Confidence In US M&A Rebound Diminishes
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Confidence In US M&A Rebound Diminishes

After slowly increasing the last two years, confidence in the US M&A market has dropped slightly, according to the 2011 M&A Outlook Survey.

Holmes Report

After slowly increasing the last two years, confidence in the US M&A market has dropped slightly, according to the 2011 M&A Outlook Survey from law firm Dykema, which found that just 26 percent of industry leaders believe the market will be strong during the next 12 months, down from 38 percent last year, while 57 percent are neutral on the outlook.

Looking at the overall US economy, nearly half of respondents are neutral on the prospects for 2011, but for the second consecutive year, respondents have a more pessimistic outlook compared to the previous year.

“Given the drastic economic shifts of the past 24 months, it is not surprising that corporate executives are somewhat less confident than a year ago,” says Dave Cellitti, leader of Dykema's M&A practice. “However, more than half of the survey’s respondents expect to be involved in at least one transaction in the coming year, so they have good reason to keep a close watch on the M&A market.”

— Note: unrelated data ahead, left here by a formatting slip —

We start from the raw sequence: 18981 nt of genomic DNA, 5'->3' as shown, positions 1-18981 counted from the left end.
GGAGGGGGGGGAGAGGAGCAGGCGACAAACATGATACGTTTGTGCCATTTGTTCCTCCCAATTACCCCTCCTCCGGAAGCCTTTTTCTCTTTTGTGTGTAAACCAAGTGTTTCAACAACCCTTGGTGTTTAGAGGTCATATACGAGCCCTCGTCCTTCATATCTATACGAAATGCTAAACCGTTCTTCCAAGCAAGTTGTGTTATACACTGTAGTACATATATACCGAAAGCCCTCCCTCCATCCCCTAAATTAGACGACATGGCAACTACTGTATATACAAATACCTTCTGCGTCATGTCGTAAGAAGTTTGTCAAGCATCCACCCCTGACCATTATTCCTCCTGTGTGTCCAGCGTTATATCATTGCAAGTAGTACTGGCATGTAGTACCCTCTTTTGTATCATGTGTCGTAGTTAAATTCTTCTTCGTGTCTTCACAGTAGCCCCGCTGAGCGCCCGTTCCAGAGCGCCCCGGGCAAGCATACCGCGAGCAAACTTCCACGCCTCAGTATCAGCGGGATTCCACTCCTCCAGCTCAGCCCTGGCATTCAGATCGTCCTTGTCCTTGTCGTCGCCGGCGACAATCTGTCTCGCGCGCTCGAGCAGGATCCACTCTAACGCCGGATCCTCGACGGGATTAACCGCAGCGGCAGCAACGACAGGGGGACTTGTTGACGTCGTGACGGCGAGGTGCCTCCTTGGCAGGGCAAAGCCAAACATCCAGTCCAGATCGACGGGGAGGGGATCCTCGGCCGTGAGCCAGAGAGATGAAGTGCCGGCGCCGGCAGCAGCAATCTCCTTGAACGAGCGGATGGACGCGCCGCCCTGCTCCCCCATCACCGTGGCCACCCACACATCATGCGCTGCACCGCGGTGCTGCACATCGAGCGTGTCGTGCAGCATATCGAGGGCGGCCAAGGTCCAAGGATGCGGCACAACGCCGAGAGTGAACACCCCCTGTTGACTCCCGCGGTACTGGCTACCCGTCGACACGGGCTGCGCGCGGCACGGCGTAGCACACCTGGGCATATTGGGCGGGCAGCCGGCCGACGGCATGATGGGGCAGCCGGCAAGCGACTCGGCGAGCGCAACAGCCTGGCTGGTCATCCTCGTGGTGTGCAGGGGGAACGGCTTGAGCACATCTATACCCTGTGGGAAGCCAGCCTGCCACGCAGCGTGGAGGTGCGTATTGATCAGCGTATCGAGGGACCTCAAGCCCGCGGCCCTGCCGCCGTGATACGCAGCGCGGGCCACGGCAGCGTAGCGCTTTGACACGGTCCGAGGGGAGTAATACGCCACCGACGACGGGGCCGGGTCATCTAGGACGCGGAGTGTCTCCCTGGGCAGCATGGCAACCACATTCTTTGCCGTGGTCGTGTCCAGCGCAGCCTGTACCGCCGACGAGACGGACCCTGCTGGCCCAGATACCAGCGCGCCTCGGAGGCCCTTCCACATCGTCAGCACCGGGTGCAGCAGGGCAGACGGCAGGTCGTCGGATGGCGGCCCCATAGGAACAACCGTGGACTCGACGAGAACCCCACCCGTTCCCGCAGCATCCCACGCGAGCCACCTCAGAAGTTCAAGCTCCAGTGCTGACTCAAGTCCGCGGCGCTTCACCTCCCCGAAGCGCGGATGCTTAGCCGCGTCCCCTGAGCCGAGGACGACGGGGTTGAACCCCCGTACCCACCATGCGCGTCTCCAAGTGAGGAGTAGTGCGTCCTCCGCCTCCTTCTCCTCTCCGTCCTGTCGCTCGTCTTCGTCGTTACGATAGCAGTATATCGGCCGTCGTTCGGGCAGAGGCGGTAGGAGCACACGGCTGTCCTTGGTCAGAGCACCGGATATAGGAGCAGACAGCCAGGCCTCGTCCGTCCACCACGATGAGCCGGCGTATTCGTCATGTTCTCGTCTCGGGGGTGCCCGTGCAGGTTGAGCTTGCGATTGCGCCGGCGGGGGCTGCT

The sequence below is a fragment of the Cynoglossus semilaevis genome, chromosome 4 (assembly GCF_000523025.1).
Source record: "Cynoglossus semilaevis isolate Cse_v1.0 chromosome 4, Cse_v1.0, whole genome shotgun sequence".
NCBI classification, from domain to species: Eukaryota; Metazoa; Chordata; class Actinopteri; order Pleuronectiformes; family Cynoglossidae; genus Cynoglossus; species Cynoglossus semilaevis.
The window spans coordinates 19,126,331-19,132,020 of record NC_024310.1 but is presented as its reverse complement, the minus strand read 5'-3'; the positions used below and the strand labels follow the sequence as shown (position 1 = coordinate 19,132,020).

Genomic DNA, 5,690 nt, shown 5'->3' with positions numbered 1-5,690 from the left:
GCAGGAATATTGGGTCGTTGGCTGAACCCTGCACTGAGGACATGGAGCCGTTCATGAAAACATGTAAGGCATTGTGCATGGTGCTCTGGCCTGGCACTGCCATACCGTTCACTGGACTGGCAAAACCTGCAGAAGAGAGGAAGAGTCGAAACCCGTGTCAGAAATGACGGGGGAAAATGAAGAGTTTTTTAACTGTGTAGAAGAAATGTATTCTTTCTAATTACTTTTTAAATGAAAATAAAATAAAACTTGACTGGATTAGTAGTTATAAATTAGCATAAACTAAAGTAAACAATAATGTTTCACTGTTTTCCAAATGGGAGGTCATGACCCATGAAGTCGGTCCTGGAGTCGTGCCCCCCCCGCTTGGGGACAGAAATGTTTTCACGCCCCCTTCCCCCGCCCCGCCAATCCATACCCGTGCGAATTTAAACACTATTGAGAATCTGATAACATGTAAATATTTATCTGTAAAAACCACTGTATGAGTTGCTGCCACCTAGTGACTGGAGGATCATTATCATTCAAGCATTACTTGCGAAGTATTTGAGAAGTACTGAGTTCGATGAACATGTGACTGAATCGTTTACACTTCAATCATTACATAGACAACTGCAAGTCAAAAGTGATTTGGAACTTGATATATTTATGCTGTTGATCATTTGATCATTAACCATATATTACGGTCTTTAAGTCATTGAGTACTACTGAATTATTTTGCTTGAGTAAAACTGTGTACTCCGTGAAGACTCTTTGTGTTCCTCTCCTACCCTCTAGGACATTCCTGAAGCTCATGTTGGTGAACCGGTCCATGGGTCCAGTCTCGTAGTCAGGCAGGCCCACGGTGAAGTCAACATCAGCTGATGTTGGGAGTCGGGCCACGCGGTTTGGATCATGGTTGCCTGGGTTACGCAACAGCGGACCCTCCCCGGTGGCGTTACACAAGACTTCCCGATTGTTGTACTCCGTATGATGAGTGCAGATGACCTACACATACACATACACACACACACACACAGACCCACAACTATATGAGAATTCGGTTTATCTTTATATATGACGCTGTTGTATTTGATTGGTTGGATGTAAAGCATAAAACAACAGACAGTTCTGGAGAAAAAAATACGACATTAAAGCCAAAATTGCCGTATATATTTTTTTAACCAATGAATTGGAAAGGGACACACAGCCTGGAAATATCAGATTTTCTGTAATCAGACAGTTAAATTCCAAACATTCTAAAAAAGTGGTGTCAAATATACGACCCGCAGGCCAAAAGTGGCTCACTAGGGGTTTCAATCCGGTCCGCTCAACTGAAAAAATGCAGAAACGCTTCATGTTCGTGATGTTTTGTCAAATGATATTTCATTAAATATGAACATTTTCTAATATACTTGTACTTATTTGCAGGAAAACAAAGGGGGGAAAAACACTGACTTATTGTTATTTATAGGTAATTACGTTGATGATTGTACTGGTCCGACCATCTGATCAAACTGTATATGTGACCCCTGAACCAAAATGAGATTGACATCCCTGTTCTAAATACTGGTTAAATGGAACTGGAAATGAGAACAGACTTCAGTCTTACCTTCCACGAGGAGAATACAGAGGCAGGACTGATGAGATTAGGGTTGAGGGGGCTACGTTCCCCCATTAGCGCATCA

Respondents believe that availability of capital (39 percent) is the biggest driver for current M&A activity, due in large part to strategic buyers and private equity firms with greater access to financing. However, an uncertain economy has been the most frequent obstacle to successful deals during the past year, and as a result, over half of the respondents think the coming year will bring an increase in the number of distressed transactions.

China, Europe, India and Canada are named the most likely regions for foreign buyers in the US. M&A market over the next year. Respondents continue to look at China as the principal source for investors in US companies, far outranking any other region. Interestingly, Europe is named the second most likely region for US investment despite the current economic turmoil.
 

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